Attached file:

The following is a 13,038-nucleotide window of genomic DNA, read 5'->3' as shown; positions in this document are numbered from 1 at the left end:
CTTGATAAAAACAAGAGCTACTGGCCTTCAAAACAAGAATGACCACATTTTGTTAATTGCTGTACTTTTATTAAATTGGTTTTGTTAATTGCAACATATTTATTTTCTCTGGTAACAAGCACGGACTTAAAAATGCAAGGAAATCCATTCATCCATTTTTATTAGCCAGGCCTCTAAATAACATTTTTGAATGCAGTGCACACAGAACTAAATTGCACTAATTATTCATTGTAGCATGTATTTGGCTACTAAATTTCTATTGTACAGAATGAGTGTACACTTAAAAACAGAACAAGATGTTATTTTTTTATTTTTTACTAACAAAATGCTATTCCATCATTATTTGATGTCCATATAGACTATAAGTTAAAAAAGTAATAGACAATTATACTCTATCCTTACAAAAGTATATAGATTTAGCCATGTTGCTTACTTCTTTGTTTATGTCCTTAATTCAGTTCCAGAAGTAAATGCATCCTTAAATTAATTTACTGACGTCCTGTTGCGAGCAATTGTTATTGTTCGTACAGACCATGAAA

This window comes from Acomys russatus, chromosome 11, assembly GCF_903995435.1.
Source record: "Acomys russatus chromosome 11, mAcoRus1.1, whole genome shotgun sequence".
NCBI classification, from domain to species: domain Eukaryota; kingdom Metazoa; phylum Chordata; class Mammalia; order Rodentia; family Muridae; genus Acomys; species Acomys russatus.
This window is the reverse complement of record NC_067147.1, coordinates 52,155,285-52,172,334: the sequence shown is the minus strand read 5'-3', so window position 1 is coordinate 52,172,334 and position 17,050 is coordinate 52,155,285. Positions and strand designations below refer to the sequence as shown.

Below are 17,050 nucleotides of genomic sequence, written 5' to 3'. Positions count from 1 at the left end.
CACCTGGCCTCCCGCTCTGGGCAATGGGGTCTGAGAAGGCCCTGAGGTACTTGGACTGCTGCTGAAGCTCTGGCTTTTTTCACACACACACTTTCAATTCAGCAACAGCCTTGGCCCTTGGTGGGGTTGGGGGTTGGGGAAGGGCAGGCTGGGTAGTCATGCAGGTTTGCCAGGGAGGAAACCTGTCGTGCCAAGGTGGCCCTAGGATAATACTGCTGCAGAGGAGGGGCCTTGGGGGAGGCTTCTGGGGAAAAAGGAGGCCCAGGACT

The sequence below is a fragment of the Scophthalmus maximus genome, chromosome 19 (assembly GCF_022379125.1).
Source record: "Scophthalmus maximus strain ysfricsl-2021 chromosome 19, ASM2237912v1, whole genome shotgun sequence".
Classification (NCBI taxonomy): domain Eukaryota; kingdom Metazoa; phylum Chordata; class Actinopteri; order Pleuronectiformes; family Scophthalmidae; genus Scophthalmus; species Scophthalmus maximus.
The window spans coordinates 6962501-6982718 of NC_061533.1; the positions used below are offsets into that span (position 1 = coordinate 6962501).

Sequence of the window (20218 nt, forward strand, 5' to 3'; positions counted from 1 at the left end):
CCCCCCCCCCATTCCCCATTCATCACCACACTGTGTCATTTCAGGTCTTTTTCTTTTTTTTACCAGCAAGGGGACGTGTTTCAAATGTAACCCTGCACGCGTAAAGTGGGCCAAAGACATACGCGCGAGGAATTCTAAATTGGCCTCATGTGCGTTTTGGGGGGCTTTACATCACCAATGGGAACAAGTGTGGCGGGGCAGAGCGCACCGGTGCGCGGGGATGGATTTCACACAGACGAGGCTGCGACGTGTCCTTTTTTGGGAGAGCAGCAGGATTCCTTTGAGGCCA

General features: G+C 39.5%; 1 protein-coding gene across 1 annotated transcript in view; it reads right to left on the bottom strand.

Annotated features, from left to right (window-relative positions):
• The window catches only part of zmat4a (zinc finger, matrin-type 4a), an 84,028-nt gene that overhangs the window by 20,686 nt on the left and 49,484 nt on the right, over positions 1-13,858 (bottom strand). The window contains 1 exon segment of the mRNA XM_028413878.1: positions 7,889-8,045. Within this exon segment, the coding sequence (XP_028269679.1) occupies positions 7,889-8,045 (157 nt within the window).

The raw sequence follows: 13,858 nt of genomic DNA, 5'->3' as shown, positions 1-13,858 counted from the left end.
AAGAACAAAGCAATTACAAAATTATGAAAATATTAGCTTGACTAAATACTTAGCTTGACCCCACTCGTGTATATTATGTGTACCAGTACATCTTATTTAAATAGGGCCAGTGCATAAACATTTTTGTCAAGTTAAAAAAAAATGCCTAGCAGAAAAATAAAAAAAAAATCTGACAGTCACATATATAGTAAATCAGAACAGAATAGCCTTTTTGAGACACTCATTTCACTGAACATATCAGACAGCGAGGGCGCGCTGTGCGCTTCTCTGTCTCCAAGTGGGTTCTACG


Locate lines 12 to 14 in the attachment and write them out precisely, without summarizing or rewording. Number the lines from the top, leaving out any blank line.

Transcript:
The window spans coordinates 6962501-6982718 of NC_061533.1; the positions used below are offsets into that span (position 1 = coordinate 6962501).

Sequence of the window (20218 nt, forward strand, 5' to 3'; positions counted from 1 at the left end):
CCCCCCCCCCATTCCCCATTCATCACCACACTGTGTCATTTCAGGTCTTTTTCTTTTTTTTACCAGCAAGGGGACGTGTTTCAAATGTAACCCTGCACGCGTAAAGTGGGCCAAAGACATACGCGCGAGGAATTCTAAATTGGCCTCATGTGCGTTTTGGGGGGCTTTACATCACCAATGGGAACAAGTGTGGCGGGGCAGAGCGCACCGGTGCGCGGGGATGGATTTCACACAGACGAGGCTGCGACGTGTCCTTTTTTGGGAGAGCAGCAGGATTCCTTTGAGGCCA